Student profiles: Gup Shup (Chit Chat) with Osman Chaudhry

Osman Chaudhry (right) - photo by Syed Haider Ali
Osman Chaudhry (right) – photo by Syed Haider Ali

An 18-year-old born in Lahore, Pakistan has recently joined the Bard College Berlin community. Muhammad Osman Chaudhry is the third Pakistani student ever to be enrolled in the BA program. With a thick beard, cool reserve, and wearing a mix of Pakistani attire and jeans, Osman is seen roaming around campus as a thoughtful and relaxed fellow-student. As part of the blog team, I decided to have a casual conversation with Osman about his first impressions of Bard College Berlin and his life here in Berlin.

Academic Background

Osman was educated at the Lahore Grammar School and then moved to Aitchison College (a boys school). He studied at Aitchison College until his O-levels GCSEs, the equivalent of ninth and tenth grade of any high school. This school has existed for more than 100 years now as a British legacy In Pakistan. It has the reputation of being Pakistan’s Eton and has been the birthplace of many great Pakistani scholars and notable politicians. According to Osman, Aitchison is probably the school that embodies to the greatest extent the idea of fraternity. At Aitchison, students had their own moral code and own defined loyalties. For this reason, Osman noted, Aitchisonians are said to be arrogant or aloof, but he believes that, on the contrary, “We are just us.” Only an Aitchisonian knows what it is like to be one. After finishing his O-levels, he moved to another small but rather prestigious English-medium co-educational school called the “Learning Alliance.” Upon asking Osman why he moved from Aitchison College to Learning Alliance, Osman very seriously remarked: “Wellbecause I like girls more than boys.” Although merely said in jest, Osman’s statement reveals a fact/truth about the Pakistani educational system as a whole: single sex schools were the set standard in Pakistani society, but in the past twenty years co-educational instruction has been on a surge. With the slightly satirical Pakistani sense of humor, Osman moved on to talk about his experiences at the Learning Alliance.

Music and theatre have been Osman’s main interests from a very young age. He used to attend ‘Qawalli‘ (a specific classical style of singing) at his grandparents’ house. As he grew older, music became not only a strong interest, but his passion. He started acting in 2011: in the beginning he only picked minor characters, but he gradually discovered his talent. He won two theatre awards at his previous school, where he was also the secretary general of the Student Union. Osman’s usual reserve seems to be coupled with his dry wit even when he speaks of his passion for music: “I liked playing guitar and using my voice to impress the female crowds; after one of my performances two girls came to me and exclaimed that they are big fans of mine.” I laughed upon hearing this, while Osman kept looking seriously at his computer screen.

Other passions …

Osman’s passions remain debating, drama and music. He has already performed at Bard College Berlin’s celebrations. He plans to continue with debates and perhaps get some training in drama as well.

Why Bard College Berlin?

Osman was looking for a small residential place where he would get personal attention from teachers. He googled “liberal arts colleges” and upon reading the website of Bard College Berlin, what convinced him to apply was the teacher-to-student ratio. Also, given his analytical mindset, he preferred a place where he could spend a lot of time reading and writing on his own. Osman was deeply interested in learning how to read primary texts without having to depend upon external sources. He believed that this would widen his mind and would teach him to think on his own. What he also liked was the absence of a rigorous hierarchy between teachers and students at Bard College Berlin. Coming from a post-colonial educational background, Osman had only experienced a system where there always remained a strong hierarchical distinction between teachers and students. He had anticipated that Bard Berlin would give him the opportunity to explore texts in a framework based on equality.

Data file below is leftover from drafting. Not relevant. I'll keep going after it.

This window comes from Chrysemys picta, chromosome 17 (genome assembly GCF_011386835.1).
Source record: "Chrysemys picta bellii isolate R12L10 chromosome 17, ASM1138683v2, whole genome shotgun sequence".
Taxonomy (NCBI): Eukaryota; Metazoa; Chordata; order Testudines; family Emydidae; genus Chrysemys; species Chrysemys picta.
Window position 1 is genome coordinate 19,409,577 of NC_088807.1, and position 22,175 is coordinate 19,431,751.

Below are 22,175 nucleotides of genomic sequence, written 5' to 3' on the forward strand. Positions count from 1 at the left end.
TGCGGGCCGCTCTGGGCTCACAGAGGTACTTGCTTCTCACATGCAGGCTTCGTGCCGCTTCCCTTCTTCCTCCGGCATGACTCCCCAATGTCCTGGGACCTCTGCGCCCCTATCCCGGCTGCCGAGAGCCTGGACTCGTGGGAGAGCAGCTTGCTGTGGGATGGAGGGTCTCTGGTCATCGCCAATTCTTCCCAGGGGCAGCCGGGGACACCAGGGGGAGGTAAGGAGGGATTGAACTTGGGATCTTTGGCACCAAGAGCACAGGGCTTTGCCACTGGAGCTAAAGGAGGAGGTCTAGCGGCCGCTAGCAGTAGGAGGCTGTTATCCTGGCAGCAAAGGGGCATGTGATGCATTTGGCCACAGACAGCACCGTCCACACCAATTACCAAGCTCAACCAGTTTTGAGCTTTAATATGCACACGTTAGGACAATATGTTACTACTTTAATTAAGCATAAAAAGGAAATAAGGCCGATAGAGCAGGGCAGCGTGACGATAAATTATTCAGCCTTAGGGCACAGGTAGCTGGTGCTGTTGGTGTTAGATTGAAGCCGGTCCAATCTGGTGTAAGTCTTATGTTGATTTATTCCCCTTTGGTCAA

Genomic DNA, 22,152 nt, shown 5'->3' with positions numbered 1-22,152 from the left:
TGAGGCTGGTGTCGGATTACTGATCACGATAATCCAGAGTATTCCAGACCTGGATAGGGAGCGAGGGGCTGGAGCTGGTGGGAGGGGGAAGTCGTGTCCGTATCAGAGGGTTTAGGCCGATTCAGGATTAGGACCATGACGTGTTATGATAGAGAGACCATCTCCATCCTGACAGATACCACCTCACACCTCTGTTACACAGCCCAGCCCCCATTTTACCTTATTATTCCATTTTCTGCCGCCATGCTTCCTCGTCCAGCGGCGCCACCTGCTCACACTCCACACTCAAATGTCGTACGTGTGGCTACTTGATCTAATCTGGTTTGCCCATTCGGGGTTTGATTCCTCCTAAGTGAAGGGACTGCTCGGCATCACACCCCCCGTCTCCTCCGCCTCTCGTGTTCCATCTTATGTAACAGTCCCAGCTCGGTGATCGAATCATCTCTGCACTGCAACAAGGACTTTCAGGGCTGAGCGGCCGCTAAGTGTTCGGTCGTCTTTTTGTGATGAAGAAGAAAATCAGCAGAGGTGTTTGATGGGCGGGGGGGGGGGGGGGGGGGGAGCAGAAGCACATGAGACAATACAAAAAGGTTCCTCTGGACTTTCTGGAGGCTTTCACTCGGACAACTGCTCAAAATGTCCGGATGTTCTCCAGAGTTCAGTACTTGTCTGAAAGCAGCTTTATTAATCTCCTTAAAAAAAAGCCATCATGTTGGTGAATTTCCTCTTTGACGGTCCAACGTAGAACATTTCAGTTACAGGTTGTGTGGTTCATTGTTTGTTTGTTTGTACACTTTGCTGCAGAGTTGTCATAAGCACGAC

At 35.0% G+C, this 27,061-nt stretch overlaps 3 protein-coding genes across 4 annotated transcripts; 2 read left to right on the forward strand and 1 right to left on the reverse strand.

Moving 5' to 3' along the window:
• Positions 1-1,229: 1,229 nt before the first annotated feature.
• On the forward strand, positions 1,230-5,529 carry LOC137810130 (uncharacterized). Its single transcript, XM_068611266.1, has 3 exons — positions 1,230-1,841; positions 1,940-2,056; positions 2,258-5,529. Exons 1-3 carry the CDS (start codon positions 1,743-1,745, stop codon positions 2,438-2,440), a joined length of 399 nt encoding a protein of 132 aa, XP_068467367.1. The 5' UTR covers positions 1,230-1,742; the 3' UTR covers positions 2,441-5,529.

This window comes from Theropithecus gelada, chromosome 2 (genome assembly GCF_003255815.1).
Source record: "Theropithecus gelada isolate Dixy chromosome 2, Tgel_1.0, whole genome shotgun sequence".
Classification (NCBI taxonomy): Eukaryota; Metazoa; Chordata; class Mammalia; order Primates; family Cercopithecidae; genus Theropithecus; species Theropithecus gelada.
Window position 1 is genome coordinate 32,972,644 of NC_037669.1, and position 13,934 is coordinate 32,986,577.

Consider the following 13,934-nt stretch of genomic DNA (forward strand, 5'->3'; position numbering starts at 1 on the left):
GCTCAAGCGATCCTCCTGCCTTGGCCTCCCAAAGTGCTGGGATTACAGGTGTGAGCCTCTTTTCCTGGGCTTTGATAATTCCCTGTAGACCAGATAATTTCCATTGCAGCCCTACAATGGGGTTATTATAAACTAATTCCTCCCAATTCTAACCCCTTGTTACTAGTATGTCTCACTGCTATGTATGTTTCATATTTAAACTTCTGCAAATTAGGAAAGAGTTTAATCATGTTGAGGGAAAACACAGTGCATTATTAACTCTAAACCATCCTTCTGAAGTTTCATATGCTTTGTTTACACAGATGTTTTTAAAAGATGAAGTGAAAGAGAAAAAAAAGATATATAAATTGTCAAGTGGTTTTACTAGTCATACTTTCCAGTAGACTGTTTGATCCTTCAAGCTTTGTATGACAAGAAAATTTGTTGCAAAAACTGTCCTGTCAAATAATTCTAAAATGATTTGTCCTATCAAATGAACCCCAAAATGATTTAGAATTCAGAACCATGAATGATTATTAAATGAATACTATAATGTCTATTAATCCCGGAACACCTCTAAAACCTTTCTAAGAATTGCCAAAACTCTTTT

Where else did you apply?

He also applied to LUMS (Lahore University of Management Sciences) in Pakistan and Colby Sawyer in USA. And he was accepted into both of them. He was looking for a broad liberal arts education and these schools offered a variety of courses along with a very enriching extracurricular program.

Berlin vs. Lahore

The most notable difference which Osman felt is that Lahoris are friendly, warm, open and frank people, whereas Osman’s interactions in Berlin have revealed to him that westerners are somewhat different. Most of them are reserved and keep to themselves. Also, Osman has a feeble resistance to cold. Coming from Lahore, Osman felt so cold in August already, that one day as he left the campus with layers of sweaters and a thick black beard, he witnessed old German women asking their dogs to “stay away from him.” Last but not least, Pakistani food and the variety of spices are hugely missed in Berlin (and I could not help agreeing more).

Plans after Bard College Berlin

Osman plans to go back after graduating, to teach history or economics in Pakistan. He believes that the education he is receiving here helps him adjust to a more diverse environment. Since Bard College Berlin is a place where one gets the chance to learn about differences by being exposed to a variety of cultures, this interaction makes him more flexible and tolerant of others’ opinions and views. He would like to make the best out of his time at Bard College Berlin so that he can share his knowledge while having become a better human being.

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